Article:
The Rock Tour

The next morning we were waiting at the front of the YHA at 5am awaiting pick-up for the tour, it was here that we met Sabrina and Laura; two friends travelling together from Germany, they were also coming on the Rock Tour. Our hostel was the first pick-up of the morning so we got comfy in our seats and started chatting to Adam (aka Cow); our guide for the next few days. By the time we had completed the hostel pick-ups the bus was about half full (including Natalie who we had met on the Greyhound). The rest of the group would be picked up from Ayers Rock Airport later in the day. Continue reading

A Tropic Days Xmas & A Great Barrier New Year

Xmas at Tropic Days

Tropic Days was a lovely hostel, easily one of the best we’ve been to (if not the best). It was definitely a good choice for Xmas, not least because they put on a complimentary continental breakfast with champagne. On Xmas Eve, our friend Eddie offered to cook us a Carbonara, pointing out he was both Italian and pretty good with food. We heartily agreed to the venture and even learned how to make our own Guacomole from an authentic Mexican recipe he knew of.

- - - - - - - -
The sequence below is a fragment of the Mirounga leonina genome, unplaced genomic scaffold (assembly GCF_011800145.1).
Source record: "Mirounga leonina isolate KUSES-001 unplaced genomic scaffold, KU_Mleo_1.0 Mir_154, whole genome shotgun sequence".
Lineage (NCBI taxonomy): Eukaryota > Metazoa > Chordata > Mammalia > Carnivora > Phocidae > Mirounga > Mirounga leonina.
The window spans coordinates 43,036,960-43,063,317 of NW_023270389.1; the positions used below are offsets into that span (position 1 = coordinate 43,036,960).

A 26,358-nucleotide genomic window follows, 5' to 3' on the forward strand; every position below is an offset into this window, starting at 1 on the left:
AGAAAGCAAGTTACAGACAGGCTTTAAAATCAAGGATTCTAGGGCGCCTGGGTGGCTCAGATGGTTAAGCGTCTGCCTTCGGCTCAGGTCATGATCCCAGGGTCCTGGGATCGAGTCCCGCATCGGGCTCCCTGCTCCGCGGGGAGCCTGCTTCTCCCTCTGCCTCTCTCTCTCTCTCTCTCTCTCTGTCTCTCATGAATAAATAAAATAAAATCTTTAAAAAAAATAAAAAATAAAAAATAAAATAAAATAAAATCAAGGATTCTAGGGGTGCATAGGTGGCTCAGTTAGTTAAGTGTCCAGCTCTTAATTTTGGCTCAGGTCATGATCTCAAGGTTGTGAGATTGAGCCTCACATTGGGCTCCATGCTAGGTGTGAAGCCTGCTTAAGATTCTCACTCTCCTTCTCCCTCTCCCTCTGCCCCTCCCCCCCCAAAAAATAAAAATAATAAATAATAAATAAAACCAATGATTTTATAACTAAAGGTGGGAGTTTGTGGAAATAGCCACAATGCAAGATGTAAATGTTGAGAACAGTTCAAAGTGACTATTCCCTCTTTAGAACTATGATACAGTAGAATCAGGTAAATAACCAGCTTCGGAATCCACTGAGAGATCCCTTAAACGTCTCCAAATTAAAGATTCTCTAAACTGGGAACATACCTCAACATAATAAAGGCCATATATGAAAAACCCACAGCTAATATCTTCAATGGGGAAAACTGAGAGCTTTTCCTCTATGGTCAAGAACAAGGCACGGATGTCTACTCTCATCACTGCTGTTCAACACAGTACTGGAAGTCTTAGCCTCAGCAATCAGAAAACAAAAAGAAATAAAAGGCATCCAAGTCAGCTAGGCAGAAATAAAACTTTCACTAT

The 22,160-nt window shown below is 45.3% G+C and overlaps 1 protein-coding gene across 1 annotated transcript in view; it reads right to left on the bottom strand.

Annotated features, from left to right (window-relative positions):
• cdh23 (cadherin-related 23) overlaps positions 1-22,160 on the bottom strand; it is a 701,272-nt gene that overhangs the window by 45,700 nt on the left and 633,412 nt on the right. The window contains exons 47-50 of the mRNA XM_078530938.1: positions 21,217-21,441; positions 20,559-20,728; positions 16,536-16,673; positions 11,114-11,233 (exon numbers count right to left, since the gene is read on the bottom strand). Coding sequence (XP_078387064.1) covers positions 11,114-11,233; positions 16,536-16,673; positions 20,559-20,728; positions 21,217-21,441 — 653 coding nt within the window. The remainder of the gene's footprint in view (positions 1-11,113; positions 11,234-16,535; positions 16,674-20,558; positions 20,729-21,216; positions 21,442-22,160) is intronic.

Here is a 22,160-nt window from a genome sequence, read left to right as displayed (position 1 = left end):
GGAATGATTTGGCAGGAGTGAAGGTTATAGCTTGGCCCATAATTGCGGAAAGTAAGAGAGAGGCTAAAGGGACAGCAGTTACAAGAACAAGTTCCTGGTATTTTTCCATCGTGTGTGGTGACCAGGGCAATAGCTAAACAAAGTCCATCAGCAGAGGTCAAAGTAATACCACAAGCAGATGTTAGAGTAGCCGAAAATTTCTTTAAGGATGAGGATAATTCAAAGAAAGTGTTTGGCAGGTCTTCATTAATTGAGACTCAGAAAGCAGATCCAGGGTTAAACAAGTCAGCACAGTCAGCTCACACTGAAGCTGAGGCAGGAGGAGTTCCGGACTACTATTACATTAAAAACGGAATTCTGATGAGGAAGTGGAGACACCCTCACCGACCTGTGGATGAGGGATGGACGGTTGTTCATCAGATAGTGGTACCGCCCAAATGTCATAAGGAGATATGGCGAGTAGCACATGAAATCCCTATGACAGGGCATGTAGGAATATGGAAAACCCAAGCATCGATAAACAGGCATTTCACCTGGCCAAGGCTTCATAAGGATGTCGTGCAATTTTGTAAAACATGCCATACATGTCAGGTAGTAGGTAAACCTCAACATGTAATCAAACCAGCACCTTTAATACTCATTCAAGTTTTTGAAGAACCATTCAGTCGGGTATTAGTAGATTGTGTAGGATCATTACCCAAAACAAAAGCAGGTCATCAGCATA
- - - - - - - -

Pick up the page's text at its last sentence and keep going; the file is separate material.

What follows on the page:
In the evening we gathered in the hostel for drinks. After a few, what began with a few googles on the laptop for Youtube Xmas song videos became a big sing-a-long marathon that covered just about every festive song we could think of, including the Twleve Days of Christmas. Five Gold Rings is always best when drunk.